If we should have learnt anything from recent politics, it is scepticism of polling. The second season of ‘Slow Burn‘, the incredible podcast, is all about Clinton’s impeachment. One of the things they mention is the confusing polling. Everyone expected the Lewinsky scandal to be politically damaging. But Clinton’s approval ratings went up and stayed up.
Why did the Republicans keep hammering away at this issue when they were on the wrong side of public opinion.
That sort of polling is somewhat misleading. Approval ratings are one thing. Votes are another. (The real measure of Republicans being out of touch was their losses in the mid-terms.) Here’s a poll abut voters in the Gore/Bush election, which came soon after impeachment.
According to Voter News Service, the personal quality that mattered most to voters was ‘honesty’. Voters who chose ‘honesty’ preferred Bush over Gore by over a margin of five to one. Forty Four percent of Americans said the Clinton scandals were important to their vote. Of these, Bush reeled in three out of every four.
It’s not so simple that Clinton’s approvals were high; his legacy contributed to Gore losing the White House. Similarly, Nixon’s VP Gerald Ford, who took over after Nixon resigned, lost to the evangelical Jimmy Carter. The Watergate scandal lingered on Ford like a bad smell. He was the only Republican to lose the White House between 1968 and 1988.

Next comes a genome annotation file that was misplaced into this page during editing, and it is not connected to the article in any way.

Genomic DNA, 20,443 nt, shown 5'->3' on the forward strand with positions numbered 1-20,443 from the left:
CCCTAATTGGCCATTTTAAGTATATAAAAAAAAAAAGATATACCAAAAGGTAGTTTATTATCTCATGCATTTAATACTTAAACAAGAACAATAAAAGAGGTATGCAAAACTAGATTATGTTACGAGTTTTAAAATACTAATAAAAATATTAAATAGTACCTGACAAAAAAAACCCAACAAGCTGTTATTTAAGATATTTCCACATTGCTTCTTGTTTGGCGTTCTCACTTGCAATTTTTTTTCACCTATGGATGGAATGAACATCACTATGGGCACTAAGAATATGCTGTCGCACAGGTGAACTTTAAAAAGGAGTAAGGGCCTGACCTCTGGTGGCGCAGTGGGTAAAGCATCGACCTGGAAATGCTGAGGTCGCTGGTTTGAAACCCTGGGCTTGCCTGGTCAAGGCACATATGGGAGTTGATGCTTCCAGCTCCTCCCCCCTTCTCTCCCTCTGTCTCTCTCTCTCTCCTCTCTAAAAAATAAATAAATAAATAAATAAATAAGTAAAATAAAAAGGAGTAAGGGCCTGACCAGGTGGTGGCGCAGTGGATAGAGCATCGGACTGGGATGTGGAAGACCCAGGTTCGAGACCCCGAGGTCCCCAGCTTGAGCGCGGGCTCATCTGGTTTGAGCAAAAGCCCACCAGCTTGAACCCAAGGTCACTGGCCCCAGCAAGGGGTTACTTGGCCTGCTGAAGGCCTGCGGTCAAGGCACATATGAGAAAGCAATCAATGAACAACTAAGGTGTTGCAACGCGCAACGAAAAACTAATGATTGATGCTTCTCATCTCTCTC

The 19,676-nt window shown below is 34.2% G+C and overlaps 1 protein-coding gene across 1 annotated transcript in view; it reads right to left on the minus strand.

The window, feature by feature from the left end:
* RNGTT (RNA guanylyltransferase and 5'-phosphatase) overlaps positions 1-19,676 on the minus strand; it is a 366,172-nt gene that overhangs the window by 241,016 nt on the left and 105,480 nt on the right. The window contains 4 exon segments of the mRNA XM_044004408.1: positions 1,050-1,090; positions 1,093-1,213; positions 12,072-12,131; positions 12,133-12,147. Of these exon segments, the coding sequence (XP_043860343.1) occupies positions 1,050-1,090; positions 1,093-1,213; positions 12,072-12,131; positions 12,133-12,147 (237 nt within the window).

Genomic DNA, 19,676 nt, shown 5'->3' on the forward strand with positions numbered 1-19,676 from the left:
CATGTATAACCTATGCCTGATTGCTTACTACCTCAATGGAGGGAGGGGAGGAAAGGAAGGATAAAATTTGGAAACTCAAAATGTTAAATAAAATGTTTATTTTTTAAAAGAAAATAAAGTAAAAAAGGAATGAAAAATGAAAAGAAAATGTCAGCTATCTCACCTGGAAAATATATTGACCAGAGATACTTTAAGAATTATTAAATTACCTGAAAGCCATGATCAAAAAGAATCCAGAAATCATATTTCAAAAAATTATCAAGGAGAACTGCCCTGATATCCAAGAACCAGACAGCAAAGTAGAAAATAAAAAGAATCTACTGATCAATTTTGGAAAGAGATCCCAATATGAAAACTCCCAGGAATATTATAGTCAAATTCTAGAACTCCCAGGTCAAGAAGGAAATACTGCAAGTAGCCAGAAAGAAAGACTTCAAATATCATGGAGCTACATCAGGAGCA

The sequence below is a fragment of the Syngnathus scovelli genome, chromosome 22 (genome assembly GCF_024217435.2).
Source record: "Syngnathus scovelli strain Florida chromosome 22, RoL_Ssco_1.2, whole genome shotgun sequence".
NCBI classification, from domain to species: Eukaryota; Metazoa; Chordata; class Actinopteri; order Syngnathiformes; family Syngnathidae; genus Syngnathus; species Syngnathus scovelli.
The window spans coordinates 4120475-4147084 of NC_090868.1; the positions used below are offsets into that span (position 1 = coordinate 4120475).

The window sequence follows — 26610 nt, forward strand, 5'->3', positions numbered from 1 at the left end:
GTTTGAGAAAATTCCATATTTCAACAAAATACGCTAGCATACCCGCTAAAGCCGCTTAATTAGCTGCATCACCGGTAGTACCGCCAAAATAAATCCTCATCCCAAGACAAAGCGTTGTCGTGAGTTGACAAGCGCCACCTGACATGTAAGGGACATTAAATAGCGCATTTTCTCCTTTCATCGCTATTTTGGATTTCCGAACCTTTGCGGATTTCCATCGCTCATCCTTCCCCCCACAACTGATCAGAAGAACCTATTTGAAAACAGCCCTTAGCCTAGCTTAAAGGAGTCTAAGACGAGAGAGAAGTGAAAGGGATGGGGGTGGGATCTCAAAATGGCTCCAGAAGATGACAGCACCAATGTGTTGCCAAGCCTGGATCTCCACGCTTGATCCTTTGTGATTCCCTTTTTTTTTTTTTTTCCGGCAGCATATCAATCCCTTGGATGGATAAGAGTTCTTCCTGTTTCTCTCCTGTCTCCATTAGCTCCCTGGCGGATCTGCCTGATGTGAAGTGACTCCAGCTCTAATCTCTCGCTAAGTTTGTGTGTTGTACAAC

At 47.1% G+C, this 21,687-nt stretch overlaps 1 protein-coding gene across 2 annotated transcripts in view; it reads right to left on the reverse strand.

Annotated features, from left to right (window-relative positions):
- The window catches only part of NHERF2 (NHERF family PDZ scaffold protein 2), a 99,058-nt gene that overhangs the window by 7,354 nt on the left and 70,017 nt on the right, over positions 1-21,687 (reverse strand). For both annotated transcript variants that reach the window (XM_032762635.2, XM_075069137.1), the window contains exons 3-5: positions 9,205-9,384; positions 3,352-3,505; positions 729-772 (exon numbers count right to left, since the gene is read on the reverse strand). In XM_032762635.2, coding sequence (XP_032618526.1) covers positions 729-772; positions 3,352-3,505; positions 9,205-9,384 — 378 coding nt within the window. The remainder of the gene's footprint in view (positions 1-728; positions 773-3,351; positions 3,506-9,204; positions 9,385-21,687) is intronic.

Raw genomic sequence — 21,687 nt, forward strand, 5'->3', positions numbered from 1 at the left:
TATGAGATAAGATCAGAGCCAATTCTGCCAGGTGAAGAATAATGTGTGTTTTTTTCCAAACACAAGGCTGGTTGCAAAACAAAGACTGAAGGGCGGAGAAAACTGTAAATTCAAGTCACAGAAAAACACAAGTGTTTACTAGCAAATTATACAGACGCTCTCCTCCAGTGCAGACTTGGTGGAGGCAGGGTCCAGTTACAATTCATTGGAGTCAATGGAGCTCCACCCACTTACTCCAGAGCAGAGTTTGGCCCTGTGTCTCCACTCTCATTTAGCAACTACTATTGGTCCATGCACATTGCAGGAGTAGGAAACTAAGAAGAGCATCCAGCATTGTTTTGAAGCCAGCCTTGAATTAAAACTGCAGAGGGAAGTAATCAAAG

Yes Clinton won on issues not personality. Yes he had far more public support than anyone would have predicted. But no, his credibility was not incidental to the voters, especially independents.
Some people, including Clinton, thought Gore lost because he distanced himself from Clinton and Clinton’s strong economic performance. But this summary of polling shows you that it’s not as simple as the economy, stupid:
Polls conducted during 1998 and early 1999 showed that only about one-third of Americans supported Clinton’s impeachment or conviction. However, one year later, when it was clear that House impeachment would not lead to the ousting of the President, half of Americans said in a CNN/USA Today/Gallup poll that they supported impeachment but 57% approved of the Senate’s decision to keep him in office and two thirds of those polled said the impeachment was harmful to the country.
As the Daily Princetonian said: ‘Post-election polls found that, in the wake of Clinton-era scandals, the single most significant reason people voted for Bush was for his moral character.’ Of all the polling data available on this scandal, that seems to be the most significant and enduring.
p.s. Leon Nayfafk, who presented ‘Slow Burn’, has a new podcast. Find it here. I signed up to the podcast platform just to listen to this.